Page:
Women health

How to treat split urine stream male

If the urine flow separates and moves in two different directions, it is said to have a split urinary stream. A divided urine stream is typically an indication of a problem with the urethra or bladder.

Additionally, a condition known as prostatitis may cause a divided urine stream. The male prostate gland becomes inflamed when someone has prostatitis.

Men are more likely than women to have a divided urine stream, while both sexes are susceptible.

What Causes To A Split Urine Stream?

A split in the urine stream can have a number of causes. A divided stream typically indicates a problem with the bladder or urethra.

Some of the underlying disorders that result in a split urine stream can also result in a high-pressure urine stream, which causes urine to spray in at least two separate directions. The following are some of the reasons why the urine stream may split:

  • the urethra is blocked
  • The urethral meatus adhering to itself (causes meatal urethral stenosis)
  • Phimosis (a narrowing of the entrance of the foreskin in the penis) (a narrowing of the opening of the foreskin in the penis)
  • Prostatitis that is not bacterial
  • the passing of bladder or kidney stones
  • increased prostate size
  • infected urinary tract (UTI)
  • Urinary polyps
  • genital warts
  • When a woman's pelvic muscles and ligaments deteriorate, she may experience pelvic organ prolapse.

What Signs and Symptoms Indicate a Split Urinary Stream?

One or more of the signs of a divided urine stream could be:

  1. I'm urinating in two streams.
  2. when peeing causes the urine to splash in multiple distinct directions
  3. Urination disorders
  4. Having a painful or burning urination

What is the diagnosis of split-stream urination?

Urologists and other skilled healthcare professionals can diagnose a divided urine stream.

A physical examination and questions about your medical history will help your doctor determine whether you have a divided urine stream.

For an accurate diagnosis of a divided urine stream, a medical practitioner may occasionally watch you urinate firsthand.

ALSO READ: What Causes Slow Urine Flow In Females?

Treatment for Males with Split Urine Streams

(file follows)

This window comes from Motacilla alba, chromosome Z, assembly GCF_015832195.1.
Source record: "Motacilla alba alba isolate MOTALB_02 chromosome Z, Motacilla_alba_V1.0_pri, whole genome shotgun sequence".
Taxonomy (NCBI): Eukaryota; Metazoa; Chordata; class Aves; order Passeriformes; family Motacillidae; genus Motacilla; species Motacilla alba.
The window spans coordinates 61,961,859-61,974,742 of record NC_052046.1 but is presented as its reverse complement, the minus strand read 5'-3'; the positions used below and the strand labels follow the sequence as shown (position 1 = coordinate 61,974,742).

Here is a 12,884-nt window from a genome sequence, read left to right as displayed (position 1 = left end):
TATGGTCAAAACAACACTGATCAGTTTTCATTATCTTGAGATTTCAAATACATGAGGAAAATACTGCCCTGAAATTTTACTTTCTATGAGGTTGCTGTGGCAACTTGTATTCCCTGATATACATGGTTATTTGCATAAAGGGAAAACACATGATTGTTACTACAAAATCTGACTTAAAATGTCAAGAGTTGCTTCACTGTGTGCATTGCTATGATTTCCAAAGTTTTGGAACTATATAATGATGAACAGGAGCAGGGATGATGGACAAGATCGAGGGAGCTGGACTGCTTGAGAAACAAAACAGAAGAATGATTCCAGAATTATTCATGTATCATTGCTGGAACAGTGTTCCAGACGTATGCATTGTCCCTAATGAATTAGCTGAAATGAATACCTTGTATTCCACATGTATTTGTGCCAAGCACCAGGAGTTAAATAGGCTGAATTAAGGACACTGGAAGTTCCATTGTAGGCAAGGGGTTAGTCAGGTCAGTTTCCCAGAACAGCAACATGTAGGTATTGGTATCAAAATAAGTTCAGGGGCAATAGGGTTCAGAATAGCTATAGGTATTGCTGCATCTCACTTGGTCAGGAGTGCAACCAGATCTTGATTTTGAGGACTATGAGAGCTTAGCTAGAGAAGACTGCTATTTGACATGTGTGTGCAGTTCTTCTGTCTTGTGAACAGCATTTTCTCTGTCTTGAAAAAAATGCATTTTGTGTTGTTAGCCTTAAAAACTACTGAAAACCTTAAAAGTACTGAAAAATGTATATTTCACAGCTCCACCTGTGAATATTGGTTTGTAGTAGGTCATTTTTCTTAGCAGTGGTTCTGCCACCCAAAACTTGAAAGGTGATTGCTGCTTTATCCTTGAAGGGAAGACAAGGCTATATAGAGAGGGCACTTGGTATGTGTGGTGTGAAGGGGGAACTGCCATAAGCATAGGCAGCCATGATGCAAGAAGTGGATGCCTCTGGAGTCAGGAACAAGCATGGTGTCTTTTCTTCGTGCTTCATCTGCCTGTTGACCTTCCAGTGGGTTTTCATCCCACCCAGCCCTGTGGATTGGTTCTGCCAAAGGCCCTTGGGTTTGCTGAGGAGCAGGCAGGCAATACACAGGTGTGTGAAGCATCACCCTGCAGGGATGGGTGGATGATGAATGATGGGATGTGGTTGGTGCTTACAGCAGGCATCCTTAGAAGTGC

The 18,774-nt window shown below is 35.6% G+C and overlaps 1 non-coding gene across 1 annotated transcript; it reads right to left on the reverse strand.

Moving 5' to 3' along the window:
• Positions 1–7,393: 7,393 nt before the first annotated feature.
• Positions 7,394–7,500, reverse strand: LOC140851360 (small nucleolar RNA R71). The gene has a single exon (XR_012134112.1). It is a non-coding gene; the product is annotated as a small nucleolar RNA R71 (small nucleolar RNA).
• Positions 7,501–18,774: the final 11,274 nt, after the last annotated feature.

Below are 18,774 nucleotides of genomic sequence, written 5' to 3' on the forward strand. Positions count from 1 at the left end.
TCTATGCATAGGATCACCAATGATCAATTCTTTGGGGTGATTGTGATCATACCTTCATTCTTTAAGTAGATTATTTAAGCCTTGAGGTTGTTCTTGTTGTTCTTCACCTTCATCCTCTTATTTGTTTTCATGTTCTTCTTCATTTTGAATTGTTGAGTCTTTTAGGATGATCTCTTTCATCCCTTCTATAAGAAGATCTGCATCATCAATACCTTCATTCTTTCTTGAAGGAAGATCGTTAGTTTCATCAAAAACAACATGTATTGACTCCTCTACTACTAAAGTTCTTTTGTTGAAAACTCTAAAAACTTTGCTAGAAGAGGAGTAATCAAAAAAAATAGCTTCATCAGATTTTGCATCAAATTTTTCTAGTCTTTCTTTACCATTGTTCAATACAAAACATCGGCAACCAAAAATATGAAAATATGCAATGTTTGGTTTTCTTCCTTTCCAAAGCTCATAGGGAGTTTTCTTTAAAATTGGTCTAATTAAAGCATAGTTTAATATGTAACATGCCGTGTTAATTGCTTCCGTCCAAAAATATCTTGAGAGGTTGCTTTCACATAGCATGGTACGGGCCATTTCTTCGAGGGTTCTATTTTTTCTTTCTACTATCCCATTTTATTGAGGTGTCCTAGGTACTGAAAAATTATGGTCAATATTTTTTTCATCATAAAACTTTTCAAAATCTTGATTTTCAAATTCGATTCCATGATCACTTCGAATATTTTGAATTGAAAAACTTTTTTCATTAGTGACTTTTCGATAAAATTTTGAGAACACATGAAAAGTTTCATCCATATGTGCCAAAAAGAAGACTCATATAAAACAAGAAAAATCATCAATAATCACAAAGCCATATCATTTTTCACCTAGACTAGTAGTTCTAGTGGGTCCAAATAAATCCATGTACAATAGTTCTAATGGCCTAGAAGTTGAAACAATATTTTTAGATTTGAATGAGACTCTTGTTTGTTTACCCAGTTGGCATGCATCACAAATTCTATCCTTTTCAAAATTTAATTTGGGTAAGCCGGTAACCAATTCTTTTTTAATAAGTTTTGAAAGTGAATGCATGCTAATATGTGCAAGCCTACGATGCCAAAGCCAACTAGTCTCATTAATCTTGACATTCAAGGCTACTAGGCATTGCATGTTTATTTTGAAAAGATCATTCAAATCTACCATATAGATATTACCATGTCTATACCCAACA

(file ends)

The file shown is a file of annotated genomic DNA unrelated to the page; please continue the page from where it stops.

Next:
The underlying problem that is causing the problem must be identified and/or treated in order to treat a divided urine stream.

A meatotomy (a surgical opening of the urethral hole) can be used to treat a male patient's urethral obstruction or meatal stenosis in order to treat the split urine stream.

To treat a divided urine stream in males with phimosis, the steroid cream may be administered.

Male Treatment for Split Urine Stream

The neurogenic bladder is the most common cause of a divided urine stream in women (damage in the nervous system that affects the bladder).

This may result in a split urine stream or spraying when urinating because a large amount of pee is delivered at high pressure.

Genital warts, urethral polyps, bladder stones, and pelvic organ prolapse are some additional factors that can lead to a splitting of the urine stream in females.

A divided urine stream in females would require medical attention from a qualified individual.


It is needless to be worried because this is a common issue. Due to the urethral mucosa momentarily becoming caught together, two streams may have formed in your situation.

Because of urethral secretions, which are natural, the urethral mucosa becomes clogged. No cause for concern exists. When you do not exhibit any additional symptoms, such as poor urine flow, a burning feeling when peeing, urethral discharge, or fever, stricture or urethritis may be the cause. Right now, no medication is necessary for you. To rule out stricture and other issues, see a urologist if you experience any of the other symptoms listed above.

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